Mycoplasmas (class Mollicutes) are among the smallest microorganisms capable of self-replication and autonomous life [1]. The genus Mycoplasma includes a large number of highly genomically-reduced species which in nature are associated with hosts either commensally or pathogenically [2]. General features of the class Mollicutes are small genome, lack of cell wall and low GC content.

Indeed, the Mycoplasma species have genomes of 0.6 to 1.3 Mbp. Weisburg et al. (1989) [3] and Woese et al. (1980) [4] revealed that Mycoplasma have evolved from more classical bacteria of the firmicutes taxon by a so-called regressive evolution that resulted in massive genome reduction [5] and minimal metabolic activities. Consequently, they adopted a strict parasitic life style, mainly occurring as extracellular parasites often restricted to a living host, with some species having the ability to invade host cells as described by Sirand-Pugnet et al. (2007) [5], Rosengarten et al. (2000) [6] and Citti et al. (2005) [7]. They have a predilection for the mucosal surfaces, where they successfully compete for nutrients with many other organisms, establishing chronic infections [5]. They do not show specific virulence factor as known in other bacteria, instead they seem to use toxic metabolic intermediates that they secrete and translocate to the host cells as virulence factors [8]. Additionally, due to the lack of cell wall, they are not affected by some antibiotics which target synthesis of cell wall such penicillin or other beta-lactam antibiotics making these organisms particularly interesting in medicine.

Infectious keratoconjunctivitis (IKC)

Mycoplasma conjunctivae is considered as the major etiological agent of Infectious KeratoConjunctivitis (IKC) for both domestic and wild caprinae species. In the European Alps it affects several species such as alpine ibex (Capra ibex ibex), alpine chamois (Rupicapra rupicapra rupicapra), and mouflon (Ovis orientalis musimon), as well as in domestic sheep and goat [9]. In Switzerland, M. conjunctivae is known to be the primary cause of this disease [10].

The implied role of M. conjunctivae is based on the frequent isolation of this organism from inflamed eyes and on limited attempts to induce ocular disease experimentally showing that M. conjunctivae is one agent responsible for epidemic keratoconjunctivitis [11]. Nonetheless, even if the molecular epidemiology has been well described by Belloy et al. (2003) [9], the molecular infection mechanism is still not established and remains a mystery.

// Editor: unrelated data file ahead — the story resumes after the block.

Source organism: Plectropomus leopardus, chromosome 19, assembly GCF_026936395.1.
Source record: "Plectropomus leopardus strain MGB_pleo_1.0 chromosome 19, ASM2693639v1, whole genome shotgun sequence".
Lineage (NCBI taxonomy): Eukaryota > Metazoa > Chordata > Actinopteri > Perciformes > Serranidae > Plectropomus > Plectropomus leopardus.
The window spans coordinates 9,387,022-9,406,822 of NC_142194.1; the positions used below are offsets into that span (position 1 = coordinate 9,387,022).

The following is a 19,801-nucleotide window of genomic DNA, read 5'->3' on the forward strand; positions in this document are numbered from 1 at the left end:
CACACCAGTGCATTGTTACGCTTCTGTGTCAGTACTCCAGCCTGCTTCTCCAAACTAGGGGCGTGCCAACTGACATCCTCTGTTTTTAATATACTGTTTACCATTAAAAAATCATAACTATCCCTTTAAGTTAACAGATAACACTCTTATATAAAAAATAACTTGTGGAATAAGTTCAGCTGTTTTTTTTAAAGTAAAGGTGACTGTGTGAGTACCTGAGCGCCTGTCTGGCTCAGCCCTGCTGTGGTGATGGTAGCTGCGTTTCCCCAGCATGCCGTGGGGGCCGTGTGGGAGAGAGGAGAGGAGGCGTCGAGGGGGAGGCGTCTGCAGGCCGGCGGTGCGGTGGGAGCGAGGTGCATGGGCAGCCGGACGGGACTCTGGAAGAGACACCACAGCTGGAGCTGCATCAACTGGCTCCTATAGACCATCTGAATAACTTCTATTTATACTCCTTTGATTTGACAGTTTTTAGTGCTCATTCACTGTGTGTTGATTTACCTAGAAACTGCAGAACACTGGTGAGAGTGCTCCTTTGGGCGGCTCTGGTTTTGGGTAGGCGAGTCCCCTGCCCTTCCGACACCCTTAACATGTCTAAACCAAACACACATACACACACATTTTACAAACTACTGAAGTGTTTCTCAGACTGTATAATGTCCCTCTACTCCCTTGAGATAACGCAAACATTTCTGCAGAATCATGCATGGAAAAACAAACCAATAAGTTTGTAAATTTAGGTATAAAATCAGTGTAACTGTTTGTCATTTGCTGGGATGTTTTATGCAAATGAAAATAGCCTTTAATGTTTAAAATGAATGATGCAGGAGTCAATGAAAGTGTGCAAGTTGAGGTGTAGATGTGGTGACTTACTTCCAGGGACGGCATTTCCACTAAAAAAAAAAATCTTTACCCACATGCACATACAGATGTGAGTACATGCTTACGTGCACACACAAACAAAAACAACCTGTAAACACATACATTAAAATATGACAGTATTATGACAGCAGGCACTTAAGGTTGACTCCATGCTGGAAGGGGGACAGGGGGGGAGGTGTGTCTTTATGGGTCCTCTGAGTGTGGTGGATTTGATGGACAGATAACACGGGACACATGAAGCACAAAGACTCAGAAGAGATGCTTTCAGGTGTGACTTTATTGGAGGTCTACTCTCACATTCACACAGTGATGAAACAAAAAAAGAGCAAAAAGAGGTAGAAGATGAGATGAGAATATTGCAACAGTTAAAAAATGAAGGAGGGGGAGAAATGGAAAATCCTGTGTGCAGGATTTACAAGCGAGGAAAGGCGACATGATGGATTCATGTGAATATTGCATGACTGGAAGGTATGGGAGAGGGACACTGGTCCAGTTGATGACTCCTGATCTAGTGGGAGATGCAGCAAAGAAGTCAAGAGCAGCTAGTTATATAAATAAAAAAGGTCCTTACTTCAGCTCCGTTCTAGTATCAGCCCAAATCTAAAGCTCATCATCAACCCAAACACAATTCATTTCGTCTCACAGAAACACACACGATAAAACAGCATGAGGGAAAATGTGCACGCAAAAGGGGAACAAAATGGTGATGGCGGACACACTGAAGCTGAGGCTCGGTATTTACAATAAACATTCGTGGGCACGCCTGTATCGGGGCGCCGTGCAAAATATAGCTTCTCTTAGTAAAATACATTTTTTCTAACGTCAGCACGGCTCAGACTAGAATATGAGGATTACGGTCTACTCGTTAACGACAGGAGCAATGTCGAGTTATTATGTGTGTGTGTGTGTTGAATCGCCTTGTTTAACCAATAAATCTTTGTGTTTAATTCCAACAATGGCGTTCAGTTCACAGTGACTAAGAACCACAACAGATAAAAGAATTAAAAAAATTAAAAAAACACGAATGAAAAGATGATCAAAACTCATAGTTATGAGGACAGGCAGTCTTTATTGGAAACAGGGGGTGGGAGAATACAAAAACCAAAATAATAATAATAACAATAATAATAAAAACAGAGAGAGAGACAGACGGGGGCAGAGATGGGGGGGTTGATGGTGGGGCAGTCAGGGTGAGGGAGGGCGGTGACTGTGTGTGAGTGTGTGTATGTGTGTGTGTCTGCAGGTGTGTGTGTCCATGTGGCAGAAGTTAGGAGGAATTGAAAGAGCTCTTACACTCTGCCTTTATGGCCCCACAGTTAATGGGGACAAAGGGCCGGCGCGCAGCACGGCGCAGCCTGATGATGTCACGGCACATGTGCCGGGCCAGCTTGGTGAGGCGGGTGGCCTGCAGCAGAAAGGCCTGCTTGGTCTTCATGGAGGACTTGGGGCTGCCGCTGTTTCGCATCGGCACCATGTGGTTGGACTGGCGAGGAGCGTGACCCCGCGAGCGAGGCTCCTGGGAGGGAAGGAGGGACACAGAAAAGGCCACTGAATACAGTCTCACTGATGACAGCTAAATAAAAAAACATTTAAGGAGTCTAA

Bacterial strain

M. conjunctivae type strain HRC/581T (NCTC10147) [12] was grown on standard mycoplasma broth medium enriched with 20% horse serum, 2.5% yeast extract and 1% glucose (Axcell Biotechnologies). The cells were harvested by centrifugation at 13,000 × g for 20 min, washed three times in TES buffer (10 mM Tris-HCl, 1 mM EDTA, 0.8% NaCl, pH 7.5), and then re-suspended in TES buffer to a concentration of approximately 109 bacteria/ml. DNA was extracted by the guanidium thiocyanate method [13], extracted 3 times with PCIA (Phenol: CHCl3: Isoamylalcohol = 49.5: 49.5: 1) and 3 times with CIA (CHCl3: Isoamylalcohol = 99: 1), precipitated with 50% isoproanol, washed 2 times with 70% ethanol to remove salt, dried in the air for 15 min and re-suspended in double distilled H2O at a concentration of 500 μg/ml.


Sequencing and assembly of the genome was carried out by Microsynth AG. The quality of the isolated genomic DNA was verified by gel electrophoresis and displayed a pure high molecular weight DNA. The DNA was sheared by passing it several times through a needle, in order to construct two different libraries: a plasmid library and a fosmid library. For the plasmid library (2–12 Kbp inserts), the genomic DNA was passed 30 times through a 30-Gauge needle and sonicated for 10 seconds (sonication strength 3 on a Digital Sonifier 450 from Branson Ultrasonics corp, Danbury, CT, USA). For the fosmid library (32 Kbp inserts), the genomic DNA was passed 10 times through a 23-Gauge needle without sonication.

Small fragments were ligated with a linker, fractionated twice through 0.8% agarose gels. Fractions of 6 different sizes (from 2 to 12 Kbp) were cut out from the gel and cloned into vector pOTW12 (Sanger Institute). Moreover, the large fragments were fractionated using a CHEF-DR II System (BIORAD). Fragments of 32 Kbp were cut out from the gel and ligated into pCC1Fos (Epicentre Biotechnology Inc.).

From the plasmid library 11'300 clones and from the fosmid library 384 clones were end-sequenced on an ABI 3730 capillary sequencer. A second part of the small fragments were sequenced using 454 Life Science FLX technology leading to 263'163 reads that were reduced to 78'498 reads covering 20'569'079 bp after applying a quality cut-off filter (approx. 22× coverage).


The assembly was carried out using the SeqMan module of the DNASTAR Lasergene version 7 combining both classical Sanger sequences (ABI3730) and 454 FLX reads. A check was conducted with "amosvalidator" of the AMOS package [14], allowing identifying suspicious regions in the assembly. To help in the assembly process the 384 fosmids paired-end reads were aligned to the final sequence. The reads display a nice spreading at regular intervals except for 2 clones that were absent from the results. The 2 regions were analyzed for the presence of potentially lethal genes for E. coli. The first region contains a homologue of the gene lepA that is known to be lethal when overexpressed in E. coli [15]. This region also contains a restriction enzyme that might cut E. coli genome. The second region contains a transposase and some phage genes. This might explain the toxicity of these two fosmids in E. coli.